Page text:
Merantix has created an AI campus in Berlin for a lot of money. Founder Adrian Locher (r.) tells us in an interview how it came about, what the advantages of the campus are and why they are going their very own way with their company Merantix.
Adrian Locher then stands out once again even in the start-up scene. Born in Switzerland in 1982, he built up and sold DeinDeal, among others, and now has an investment vehicle with Merantix that wants to be neither a company builder nor a VC fund. The company's first projects are already underway, but Locher is thinking bigger. That's why Merantix has rented an office building in the middle of Berlin and converted it into the AI Campus; the doors will open as early as April 1.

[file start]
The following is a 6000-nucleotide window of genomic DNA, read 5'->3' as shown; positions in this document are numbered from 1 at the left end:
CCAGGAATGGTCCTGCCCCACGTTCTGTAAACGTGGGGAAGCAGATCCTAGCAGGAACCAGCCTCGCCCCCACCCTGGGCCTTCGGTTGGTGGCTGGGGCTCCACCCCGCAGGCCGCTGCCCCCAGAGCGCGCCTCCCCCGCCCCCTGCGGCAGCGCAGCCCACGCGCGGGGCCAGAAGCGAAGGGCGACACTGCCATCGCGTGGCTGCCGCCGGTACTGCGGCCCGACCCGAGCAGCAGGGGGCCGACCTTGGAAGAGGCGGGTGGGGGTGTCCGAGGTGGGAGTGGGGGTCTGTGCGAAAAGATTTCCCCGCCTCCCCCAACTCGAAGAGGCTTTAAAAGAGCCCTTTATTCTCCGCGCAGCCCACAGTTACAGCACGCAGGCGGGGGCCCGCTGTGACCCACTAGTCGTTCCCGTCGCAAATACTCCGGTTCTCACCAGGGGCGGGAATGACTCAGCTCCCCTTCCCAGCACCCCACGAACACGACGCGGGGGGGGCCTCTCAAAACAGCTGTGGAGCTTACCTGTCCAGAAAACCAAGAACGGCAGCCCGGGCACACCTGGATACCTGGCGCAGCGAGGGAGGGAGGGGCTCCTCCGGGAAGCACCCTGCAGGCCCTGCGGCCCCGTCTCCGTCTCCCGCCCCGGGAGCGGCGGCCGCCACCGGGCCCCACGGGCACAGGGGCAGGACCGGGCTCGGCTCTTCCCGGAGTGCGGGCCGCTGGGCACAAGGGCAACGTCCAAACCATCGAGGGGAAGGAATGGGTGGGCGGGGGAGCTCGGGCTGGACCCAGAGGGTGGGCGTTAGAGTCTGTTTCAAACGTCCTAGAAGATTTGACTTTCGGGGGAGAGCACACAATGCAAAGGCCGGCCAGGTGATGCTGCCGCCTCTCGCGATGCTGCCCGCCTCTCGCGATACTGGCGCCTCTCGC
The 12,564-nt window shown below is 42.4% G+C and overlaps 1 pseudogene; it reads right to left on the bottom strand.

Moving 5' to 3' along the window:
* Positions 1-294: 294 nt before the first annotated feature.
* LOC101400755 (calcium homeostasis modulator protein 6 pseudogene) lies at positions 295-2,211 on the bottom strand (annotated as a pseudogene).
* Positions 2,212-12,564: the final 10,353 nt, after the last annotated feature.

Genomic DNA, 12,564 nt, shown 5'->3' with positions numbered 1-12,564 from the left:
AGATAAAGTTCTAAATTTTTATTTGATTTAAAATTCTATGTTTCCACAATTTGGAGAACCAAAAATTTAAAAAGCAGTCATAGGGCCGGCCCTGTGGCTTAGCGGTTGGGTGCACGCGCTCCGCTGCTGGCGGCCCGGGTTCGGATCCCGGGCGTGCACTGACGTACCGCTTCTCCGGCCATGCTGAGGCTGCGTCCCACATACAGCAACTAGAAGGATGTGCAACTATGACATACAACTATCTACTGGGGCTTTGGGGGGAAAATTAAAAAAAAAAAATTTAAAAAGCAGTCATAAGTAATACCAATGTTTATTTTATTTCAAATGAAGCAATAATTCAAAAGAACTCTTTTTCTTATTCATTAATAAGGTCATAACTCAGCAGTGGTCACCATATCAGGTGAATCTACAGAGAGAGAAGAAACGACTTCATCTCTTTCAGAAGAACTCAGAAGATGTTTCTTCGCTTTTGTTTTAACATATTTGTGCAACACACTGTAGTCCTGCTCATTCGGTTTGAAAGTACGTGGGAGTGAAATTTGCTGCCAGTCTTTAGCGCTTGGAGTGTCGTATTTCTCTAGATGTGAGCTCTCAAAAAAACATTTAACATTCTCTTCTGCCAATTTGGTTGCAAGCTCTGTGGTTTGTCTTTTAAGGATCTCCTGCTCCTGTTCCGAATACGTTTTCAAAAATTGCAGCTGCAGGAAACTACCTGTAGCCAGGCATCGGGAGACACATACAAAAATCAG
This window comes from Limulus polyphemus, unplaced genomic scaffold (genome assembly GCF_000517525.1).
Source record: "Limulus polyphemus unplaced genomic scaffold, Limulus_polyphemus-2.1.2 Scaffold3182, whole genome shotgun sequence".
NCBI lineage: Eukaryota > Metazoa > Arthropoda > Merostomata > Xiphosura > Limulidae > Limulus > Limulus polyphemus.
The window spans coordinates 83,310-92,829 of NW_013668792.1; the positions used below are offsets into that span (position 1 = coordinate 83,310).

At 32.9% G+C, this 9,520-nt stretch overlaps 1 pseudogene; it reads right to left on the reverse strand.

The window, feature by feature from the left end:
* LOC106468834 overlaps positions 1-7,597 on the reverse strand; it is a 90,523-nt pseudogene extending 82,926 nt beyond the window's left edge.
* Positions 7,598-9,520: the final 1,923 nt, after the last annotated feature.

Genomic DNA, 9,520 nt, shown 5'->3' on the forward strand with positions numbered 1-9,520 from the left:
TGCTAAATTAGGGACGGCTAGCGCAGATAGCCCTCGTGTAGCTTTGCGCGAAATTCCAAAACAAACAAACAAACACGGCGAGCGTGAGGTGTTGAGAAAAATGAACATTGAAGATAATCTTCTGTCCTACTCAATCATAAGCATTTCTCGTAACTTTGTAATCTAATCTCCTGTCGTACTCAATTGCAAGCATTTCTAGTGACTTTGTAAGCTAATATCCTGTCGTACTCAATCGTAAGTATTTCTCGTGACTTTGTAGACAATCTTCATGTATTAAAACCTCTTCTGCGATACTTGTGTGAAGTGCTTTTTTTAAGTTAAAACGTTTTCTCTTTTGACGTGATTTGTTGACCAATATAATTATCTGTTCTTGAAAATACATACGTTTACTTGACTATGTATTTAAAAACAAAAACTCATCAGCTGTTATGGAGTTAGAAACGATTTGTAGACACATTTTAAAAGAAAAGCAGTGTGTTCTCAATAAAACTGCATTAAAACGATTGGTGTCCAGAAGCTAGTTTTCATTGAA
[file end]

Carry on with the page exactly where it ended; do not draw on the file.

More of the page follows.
Mr. Locher, you are putting your own artificial intelligence campus in Berlin Mitte, a pretty daring project for a startup financier. How did you come up with the idea?
The idea first came to us two years ago. At the time, we moved for the fourth time in three years, simply because we had grown too fast. We then found an office with 600 square meters, at Oranienburger Tor and with a garden. All our companies are under one roof there. We noticed there that the community between the teams was very lively, that there were meetings, lots of exchanges and many conversations in the coffee kitchen, what we call "coffee bar chats" in the US. And then we thought, why not think this ten times bigger?
Now it's 5,200 square feet. How did the planning go?